Is This a Good Rental Investment? Part IV: The Final Overview

2014-02-22

Is This a Good Rental Investment? Part IV: The Final Overview

The most important eyes you can get on the property you’re considering…are someone else’s.

So, you’ve found a decent property in a decent neighborhood. You’ve run the numbers and determined that it will be profitable. You’ve even looked into the cost of repairs and decided that you can afford it. You’re ready to move forward — but there’s one more thing you should do before you take another step: get one more pair of eyes, and go over it all one more time.

A dude wearing rose-colored glasses.Why Get Someone Else?
This is simple psychology: when you get involved in a project, your brain naturally focuses on the good things and minimizes the importance of the bad ones. The more time & resources you invest in something the worse this gets. Getting someone who won’t be making — or losing — money off of this venture, but that is still interested in your success as a human being, is a great way to make sure you’re not missing something because of your rose-colored glasses.

What Should They Be Looking For?
You want the person entrusted with your overview to look for four major things:

  • The Neighborhood: Are there any significant factors that would affect someone’s decision to live in that neighborhood? Schools, major employers, crime rate — a few minutes on Google Maps and a quick drive-through should give them enough information to validate your opinion. That said, don’t give them your opinion until after you’ve heard theirs — you don’t want to taint the well.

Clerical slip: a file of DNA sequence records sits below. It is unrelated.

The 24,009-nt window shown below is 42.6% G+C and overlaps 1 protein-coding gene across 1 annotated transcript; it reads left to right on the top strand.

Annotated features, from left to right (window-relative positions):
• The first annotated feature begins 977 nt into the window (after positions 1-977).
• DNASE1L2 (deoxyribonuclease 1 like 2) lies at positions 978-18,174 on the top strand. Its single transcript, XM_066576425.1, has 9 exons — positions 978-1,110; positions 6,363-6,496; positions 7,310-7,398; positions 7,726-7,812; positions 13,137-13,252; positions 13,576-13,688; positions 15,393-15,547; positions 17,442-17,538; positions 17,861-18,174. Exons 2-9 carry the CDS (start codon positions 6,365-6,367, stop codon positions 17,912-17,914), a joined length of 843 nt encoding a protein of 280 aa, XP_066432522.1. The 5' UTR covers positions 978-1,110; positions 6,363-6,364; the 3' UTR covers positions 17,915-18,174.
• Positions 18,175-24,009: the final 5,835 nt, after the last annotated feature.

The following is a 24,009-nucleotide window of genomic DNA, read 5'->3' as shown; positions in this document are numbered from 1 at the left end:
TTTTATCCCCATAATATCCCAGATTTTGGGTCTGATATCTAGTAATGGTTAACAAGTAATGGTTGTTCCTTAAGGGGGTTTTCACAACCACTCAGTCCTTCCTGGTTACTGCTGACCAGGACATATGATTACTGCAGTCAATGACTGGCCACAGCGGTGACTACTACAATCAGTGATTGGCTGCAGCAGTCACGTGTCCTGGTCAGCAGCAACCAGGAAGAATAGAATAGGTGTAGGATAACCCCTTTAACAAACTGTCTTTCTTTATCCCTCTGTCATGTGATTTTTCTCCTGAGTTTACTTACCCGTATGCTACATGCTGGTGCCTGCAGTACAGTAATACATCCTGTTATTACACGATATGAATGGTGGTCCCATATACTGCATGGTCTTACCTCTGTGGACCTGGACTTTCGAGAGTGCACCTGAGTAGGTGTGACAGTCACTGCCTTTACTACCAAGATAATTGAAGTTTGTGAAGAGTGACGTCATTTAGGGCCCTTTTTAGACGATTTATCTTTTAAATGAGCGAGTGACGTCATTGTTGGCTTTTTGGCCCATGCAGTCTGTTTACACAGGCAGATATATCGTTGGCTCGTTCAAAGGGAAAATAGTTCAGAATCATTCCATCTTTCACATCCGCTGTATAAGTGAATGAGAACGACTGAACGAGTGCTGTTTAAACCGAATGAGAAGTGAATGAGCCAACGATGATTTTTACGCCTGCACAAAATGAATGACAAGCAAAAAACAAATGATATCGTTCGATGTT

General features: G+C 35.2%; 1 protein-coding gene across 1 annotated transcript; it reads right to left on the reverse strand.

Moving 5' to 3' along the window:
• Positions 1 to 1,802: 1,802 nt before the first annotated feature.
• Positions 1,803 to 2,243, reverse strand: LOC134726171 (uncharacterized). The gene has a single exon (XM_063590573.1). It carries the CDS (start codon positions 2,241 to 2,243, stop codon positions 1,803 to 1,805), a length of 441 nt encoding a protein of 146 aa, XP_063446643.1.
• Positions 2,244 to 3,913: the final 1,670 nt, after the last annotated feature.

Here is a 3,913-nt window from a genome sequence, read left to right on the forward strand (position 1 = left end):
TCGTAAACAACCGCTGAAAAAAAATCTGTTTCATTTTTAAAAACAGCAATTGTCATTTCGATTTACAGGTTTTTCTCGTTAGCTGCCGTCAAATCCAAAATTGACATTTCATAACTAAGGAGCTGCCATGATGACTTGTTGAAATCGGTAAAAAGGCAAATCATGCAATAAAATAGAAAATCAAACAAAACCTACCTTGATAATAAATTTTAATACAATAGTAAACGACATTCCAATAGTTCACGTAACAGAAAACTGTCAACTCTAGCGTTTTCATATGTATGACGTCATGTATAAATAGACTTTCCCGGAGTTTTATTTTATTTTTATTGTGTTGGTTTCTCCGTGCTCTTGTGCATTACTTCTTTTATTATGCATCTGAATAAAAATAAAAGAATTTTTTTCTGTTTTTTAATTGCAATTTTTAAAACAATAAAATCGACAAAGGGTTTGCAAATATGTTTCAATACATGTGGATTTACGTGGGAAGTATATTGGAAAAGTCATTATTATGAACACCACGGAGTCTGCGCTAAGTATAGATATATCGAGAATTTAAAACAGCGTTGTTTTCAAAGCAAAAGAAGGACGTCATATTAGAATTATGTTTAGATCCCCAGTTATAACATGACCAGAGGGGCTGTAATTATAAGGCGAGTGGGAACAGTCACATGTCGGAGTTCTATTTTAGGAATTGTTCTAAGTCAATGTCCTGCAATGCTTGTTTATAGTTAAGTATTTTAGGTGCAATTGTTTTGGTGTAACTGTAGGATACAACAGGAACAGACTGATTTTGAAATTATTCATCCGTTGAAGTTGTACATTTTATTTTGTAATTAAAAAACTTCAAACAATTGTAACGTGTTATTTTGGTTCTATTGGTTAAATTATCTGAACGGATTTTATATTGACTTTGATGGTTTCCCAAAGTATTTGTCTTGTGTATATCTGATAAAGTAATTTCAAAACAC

• The Structure: Don’t ask for their opinion on the place overall — instead, specifically ask them to walk the land and make a list of everything that they would want to see fixed up before they moved in, and why. Ask them to be demanding. If they mention something that you didn’t note in your ‘cost of repairs’ step, re-do the math.
  • Your Risk Tolerance: This might seem like an odd one, but ask them about your ability to fail. You have to take into account that failure is not just an option, but a somewhat likely one, and if you fail, you have to know ahead of time how you’ll respond. Oftentimes a good friend or family member will be able to answer that question more honestly and thoroughly than you can.
  • Your Attitude: If you’re overoptimistic, ask them to tell you. If you’re not through the vetting process and you’re already acting burned out and hopeless, this might not be the industry for you. Have them assess your emotional and mental readiness for this project, and if after everything else, you’re satisfied with all their answers…it’s go time.

With the overview complete, and your trusted advisor satisfied, it’s time to contact your choice of financial agents and move forward. Get a mortgage or buy the property outright if that’s your thing. Then, it’s time for the last but potentially most important decision: are you going to do this hands-on, or are you going to hire a property manager to take care of the work while you enjoy the profits?

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